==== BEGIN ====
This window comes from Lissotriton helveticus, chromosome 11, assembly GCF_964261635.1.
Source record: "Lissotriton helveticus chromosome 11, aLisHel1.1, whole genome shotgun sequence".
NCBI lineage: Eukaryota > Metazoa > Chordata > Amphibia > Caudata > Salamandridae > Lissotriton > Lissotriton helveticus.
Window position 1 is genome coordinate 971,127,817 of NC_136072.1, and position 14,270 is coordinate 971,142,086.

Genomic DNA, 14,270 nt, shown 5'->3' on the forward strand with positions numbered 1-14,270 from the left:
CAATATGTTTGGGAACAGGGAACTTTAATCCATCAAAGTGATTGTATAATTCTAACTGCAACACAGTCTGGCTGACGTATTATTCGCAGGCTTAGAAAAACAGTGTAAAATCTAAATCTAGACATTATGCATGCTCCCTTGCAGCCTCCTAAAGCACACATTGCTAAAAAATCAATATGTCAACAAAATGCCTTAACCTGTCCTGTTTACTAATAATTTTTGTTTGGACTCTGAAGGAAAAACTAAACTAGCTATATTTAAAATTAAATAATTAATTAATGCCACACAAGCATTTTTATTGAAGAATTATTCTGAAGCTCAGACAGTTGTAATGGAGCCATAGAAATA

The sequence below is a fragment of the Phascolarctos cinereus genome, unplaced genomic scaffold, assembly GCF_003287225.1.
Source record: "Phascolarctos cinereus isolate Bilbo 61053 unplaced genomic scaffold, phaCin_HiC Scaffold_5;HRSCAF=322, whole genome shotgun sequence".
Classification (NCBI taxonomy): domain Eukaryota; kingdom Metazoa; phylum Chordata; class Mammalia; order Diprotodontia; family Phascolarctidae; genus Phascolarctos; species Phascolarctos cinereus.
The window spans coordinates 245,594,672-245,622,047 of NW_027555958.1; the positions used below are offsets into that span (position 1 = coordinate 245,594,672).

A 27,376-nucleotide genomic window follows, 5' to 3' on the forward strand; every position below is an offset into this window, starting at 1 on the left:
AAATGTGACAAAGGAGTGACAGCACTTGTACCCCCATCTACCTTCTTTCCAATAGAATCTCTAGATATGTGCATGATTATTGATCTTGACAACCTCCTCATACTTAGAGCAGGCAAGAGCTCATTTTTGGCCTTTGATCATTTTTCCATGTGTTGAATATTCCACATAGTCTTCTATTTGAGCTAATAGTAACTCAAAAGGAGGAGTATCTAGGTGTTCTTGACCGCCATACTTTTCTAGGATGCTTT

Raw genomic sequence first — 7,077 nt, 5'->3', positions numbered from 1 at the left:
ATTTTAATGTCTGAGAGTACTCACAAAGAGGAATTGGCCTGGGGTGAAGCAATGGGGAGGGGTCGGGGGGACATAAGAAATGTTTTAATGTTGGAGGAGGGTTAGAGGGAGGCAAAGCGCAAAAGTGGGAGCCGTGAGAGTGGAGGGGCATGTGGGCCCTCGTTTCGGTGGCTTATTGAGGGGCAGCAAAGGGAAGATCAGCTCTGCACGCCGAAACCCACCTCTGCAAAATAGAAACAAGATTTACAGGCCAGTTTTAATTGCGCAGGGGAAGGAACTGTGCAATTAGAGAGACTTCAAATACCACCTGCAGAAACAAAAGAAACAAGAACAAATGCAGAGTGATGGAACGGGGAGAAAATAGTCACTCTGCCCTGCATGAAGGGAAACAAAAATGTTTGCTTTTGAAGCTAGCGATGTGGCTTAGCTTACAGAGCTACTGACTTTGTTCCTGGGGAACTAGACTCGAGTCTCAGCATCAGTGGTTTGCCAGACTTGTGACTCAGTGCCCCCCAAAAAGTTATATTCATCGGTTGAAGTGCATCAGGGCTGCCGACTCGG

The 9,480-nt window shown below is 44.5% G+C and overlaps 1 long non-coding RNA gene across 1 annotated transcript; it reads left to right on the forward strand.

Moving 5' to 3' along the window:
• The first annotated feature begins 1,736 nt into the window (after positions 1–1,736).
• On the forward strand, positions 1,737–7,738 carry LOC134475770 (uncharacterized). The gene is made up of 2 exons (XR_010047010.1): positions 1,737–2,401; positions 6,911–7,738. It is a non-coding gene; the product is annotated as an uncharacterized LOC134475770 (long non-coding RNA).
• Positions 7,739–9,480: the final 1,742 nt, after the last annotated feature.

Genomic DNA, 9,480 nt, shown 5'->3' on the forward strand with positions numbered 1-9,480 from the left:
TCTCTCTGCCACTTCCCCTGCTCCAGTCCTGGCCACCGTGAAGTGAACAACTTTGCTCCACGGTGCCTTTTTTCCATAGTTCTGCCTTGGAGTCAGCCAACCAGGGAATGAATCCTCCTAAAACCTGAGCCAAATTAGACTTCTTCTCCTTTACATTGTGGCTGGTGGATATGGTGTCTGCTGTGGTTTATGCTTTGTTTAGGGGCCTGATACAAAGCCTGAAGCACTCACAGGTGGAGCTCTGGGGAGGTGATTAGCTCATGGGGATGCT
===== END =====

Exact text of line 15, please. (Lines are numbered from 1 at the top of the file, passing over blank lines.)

The 9,480-nt window shown below is 44.5% G+C and overlaps 1 long non-coding RNA gene across 1 annotated transcript; it reads left to right on the forward strand.